The only currency that matters is power – getting it and holding on to it.

Attaining power these days involves denigrating and silencing your opponents in any way possible. Censoring them, branding what they say as misinformation, disinformation or mal-information, with the primary aim being to prevent them getting their message out.

As has been observed, ‘When ideas are bad, censorship will always be more attractive than debate.’

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Why governments relish such powers

In a recent renewable energy report, Energy Infrastructure Commissioner Andrew Dyer summed up in one concise sentence why governments relish powers like the ones being proposed.

Opposition is often driven by misinformation.

That is what is called a ‘shibboleth’.

Shibboleth is a Hebrew word meaning ‘stream’. It is referred to in the Old Testament book of Judges, where Jephthah and the men of Gilead fought the Ephraimites and captured the Jordan River crossing. As people crossed the river, to distinguish who was friend from foe, they had everyone say the word ‘shibboleth’. If they couldn’t pronounce it properly, they knew they were the enemy. From this, the word shibboleth was absorbed into the English language to describe a key identifier or a dead give-away.

What we saw in the Energy Commissioner’s comment was that dead give-away.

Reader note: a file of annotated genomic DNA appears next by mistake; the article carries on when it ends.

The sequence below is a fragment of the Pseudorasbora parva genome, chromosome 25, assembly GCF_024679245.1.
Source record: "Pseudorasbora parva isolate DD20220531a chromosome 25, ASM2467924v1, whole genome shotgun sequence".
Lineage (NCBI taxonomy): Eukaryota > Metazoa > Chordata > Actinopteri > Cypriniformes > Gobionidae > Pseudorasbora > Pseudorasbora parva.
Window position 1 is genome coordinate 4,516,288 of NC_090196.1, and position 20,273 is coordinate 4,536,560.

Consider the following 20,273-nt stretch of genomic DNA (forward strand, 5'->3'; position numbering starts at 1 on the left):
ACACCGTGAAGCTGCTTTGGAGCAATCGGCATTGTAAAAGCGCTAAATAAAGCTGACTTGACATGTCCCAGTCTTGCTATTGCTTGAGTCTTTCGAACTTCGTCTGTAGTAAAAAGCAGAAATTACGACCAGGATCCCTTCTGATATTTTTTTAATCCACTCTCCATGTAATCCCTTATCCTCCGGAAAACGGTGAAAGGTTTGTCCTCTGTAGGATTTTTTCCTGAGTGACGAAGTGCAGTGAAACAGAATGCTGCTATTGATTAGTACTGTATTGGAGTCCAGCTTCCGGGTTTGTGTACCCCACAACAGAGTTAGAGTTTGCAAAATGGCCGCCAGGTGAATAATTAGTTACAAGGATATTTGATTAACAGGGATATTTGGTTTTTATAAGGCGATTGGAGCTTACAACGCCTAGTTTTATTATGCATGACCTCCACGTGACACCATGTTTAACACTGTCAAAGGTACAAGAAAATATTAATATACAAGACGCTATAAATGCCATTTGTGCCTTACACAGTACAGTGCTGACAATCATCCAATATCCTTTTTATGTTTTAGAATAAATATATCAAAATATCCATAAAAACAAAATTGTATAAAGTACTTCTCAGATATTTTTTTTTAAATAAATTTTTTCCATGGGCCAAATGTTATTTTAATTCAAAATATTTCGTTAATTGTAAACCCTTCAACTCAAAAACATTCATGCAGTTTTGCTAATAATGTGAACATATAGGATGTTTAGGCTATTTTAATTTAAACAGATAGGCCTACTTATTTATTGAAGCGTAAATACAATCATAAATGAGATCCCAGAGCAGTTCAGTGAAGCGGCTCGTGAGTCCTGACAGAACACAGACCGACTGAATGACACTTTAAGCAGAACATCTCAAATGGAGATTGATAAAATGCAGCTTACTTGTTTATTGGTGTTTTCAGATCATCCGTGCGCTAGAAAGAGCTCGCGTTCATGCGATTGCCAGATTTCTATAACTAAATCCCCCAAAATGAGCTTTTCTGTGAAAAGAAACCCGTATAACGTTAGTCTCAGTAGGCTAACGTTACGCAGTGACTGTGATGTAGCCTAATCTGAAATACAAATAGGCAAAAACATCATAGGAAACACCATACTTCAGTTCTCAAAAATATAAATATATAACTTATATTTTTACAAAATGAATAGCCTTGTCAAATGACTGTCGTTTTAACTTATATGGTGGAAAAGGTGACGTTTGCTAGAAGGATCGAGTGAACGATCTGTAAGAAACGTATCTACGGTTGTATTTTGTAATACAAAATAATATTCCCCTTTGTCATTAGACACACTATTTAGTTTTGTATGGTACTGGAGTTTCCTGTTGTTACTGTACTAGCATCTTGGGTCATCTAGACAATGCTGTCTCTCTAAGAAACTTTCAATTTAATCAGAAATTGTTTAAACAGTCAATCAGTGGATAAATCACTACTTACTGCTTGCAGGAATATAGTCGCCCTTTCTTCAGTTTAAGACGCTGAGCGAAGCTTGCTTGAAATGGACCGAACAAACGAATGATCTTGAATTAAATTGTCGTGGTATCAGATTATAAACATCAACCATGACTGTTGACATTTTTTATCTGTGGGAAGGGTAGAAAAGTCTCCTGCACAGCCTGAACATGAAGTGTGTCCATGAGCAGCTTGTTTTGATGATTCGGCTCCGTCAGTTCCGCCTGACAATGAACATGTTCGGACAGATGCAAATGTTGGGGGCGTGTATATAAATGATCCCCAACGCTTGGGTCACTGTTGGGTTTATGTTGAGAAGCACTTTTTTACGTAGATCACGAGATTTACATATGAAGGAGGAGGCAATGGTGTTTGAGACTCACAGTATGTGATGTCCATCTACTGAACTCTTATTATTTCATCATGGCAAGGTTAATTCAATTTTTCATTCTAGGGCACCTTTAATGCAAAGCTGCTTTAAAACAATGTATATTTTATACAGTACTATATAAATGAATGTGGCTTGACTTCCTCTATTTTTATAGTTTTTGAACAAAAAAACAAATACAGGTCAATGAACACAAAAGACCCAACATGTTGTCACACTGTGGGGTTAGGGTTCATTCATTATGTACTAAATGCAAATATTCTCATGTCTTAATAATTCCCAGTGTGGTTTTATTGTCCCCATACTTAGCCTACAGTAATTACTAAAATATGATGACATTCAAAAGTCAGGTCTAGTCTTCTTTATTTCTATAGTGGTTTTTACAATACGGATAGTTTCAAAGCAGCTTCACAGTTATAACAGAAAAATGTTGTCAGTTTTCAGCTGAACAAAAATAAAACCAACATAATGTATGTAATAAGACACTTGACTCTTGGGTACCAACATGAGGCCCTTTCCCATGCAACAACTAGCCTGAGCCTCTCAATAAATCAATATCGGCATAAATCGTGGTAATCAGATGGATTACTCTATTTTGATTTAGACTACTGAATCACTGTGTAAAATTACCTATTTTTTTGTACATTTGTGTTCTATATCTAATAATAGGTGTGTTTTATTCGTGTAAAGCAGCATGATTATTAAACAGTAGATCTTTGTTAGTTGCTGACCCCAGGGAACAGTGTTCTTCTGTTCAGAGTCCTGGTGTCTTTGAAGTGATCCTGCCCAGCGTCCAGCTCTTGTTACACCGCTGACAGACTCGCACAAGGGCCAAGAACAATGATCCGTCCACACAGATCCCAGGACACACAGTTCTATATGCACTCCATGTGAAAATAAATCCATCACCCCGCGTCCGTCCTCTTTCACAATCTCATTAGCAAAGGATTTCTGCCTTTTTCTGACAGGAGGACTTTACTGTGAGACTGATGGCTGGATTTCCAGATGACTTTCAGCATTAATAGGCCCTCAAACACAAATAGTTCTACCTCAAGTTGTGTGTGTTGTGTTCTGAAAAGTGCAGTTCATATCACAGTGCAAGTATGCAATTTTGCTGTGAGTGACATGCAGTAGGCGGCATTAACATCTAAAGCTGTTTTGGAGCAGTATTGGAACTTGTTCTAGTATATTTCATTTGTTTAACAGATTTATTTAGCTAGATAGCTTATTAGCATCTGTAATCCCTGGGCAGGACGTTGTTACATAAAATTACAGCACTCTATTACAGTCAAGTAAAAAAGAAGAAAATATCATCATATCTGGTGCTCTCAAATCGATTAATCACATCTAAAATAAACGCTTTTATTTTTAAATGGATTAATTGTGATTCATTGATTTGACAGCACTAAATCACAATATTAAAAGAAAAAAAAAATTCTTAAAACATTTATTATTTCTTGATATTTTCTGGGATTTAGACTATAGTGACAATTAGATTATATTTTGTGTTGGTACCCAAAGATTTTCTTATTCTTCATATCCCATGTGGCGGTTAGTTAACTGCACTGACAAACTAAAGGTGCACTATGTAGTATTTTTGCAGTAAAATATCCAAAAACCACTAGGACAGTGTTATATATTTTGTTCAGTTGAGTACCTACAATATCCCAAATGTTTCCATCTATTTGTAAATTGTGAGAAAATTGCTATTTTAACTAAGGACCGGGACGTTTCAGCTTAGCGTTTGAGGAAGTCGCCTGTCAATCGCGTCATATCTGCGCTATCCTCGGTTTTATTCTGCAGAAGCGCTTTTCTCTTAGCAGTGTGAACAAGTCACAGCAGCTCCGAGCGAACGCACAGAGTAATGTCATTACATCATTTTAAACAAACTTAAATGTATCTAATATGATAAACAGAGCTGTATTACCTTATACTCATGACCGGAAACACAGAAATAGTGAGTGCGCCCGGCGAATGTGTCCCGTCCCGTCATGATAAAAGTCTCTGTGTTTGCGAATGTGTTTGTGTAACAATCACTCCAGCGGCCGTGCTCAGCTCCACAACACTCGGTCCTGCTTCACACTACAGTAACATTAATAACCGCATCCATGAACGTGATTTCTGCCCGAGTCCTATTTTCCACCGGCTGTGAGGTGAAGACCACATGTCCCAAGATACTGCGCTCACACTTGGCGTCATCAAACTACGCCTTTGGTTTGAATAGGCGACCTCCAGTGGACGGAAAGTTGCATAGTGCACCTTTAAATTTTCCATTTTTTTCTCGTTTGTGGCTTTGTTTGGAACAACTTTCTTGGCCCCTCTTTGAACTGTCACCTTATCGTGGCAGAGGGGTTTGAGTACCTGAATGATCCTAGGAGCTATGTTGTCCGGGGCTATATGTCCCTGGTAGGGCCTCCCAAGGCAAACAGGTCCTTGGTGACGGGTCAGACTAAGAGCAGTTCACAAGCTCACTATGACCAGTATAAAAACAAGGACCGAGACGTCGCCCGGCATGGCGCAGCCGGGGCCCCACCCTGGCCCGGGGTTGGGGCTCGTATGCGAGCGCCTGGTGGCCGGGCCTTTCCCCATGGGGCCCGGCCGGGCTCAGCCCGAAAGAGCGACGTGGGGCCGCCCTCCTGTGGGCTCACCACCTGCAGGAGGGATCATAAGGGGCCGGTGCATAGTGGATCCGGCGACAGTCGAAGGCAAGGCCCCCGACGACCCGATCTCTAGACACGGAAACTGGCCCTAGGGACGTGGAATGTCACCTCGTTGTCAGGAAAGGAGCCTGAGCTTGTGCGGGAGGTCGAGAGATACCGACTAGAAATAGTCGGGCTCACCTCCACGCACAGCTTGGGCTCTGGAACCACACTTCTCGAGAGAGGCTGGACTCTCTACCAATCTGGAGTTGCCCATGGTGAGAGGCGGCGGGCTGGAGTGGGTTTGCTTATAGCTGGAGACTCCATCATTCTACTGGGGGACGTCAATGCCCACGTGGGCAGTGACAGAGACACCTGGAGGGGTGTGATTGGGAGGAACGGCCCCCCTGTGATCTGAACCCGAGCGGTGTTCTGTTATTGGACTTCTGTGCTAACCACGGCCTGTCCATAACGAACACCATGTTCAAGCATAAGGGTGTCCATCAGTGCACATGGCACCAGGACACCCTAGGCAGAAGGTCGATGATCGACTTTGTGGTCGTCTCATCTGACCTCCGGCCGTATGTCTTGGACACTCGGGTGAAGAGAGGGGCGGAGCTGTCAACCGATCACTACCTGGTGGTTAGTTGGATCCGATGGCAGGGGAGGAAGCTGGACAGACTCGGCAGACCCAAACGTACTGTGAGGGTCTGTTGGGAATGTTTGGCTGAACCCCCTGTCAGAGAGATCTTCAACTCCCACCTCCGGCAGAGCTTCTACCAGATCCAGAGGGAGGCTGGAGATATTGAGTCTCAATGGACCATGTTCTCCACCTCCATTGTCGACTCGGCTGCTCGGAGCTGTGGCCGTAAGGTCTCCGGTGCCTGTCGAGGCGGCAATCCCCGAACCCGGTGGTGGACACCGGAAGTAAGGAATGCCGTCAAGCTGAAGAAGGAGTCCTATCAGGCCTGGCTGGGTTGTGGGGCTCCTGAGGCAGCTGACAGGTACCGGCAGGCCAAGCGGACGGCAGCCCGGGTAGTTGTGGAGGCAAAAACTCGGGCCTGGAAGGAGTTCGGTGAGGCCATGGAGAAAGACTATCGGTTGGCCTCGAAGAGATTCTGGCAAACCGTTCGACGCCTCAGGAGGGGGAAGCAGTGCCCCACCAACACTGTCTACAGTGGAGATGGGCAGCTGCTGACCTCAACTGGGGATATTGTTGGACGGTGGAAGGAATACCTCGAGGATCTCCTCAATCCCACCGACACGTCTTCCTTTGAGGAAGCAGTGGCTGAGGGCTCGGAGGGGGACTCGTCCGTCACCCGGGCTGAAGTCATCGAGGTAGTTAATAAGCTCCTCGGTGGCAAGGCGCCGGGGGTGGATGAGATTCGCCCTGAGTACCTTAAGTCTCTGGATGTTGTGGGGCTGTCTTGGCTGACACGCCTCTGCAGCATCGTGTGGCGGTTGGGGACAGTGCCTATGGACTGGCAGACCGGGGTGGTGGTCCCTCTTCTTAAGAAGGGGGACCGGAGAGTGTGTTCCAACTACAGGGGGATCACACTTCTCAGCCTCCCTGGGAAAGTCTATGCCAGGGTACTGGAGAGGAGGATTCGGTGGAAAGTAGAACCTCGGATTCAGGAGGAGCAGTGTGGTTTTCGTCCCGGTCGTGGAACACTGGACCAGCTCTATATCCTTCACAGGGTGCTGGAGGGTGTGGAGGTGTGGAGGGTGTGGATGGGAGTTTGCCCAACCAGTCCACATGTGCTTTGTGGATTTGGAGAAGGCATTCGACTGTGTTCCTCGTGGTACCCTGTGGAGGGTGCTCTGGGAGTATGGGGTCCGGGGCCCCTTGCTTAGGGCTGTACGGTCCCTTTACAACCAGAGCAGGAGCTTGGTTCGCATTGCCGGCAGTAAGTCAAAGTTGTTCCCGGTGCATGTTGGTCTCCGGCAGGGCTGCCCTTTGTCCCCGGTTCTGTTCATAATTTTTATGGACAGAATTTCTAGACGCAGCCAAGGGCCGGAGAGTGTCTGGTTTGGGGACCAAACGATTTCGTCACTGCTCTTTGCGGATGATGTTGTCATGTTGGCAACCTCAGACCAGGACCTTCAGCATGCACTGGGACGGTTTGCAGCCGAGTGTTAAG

digital-dark-age-tableInternationally, ‘misinformation and disinformation’ have risen to number one on the list of top 10 risks cited by the World Economic Forum’s (WEF) Global Risks Report 2024.

Once this Bill is law, all the government has to do is label something ‘misinformation’ or ‘disinformation’ to have it shut down. Presto! Any opposition is eliminated.

Addressing the recent WEF conference, European Union President Ursula von der Leyen said:

Like in all democracies, our freedom comes with risks. There will always be those who try to exploit our openness, both from inside and out. There will always be attempts to put us off track – for example, with ‘misinformation and disinformation.

The politics of fear

Fear has always been a powerful political motivator. Fear makes people accept things they wouldn’t otherwise accept.

In the 16th Century, Niccolo Machiavelli wrote a book called The Prince, a book that would influence political strategy and tactics for the next 500 years.

Machiavelli’s book centred on the use of fear to control the masses – ‘The best course of action for a ruler to take is to instil fear in the people’, he said. 

And for people to not only fear what might happen, but that they would also ‘fear the worst’.

Minister Rowland has said misinformation and disinformation pose a threat to ‘the safety and wellbeing of Australians’ and ‘to our democracy, society and economy’.

This is the politics of fear.

And the antidote to fear is knowledge – information, facts, figures. Which is why they want the power to prevent people from receiving it.

Conflating issues also plays a useful role.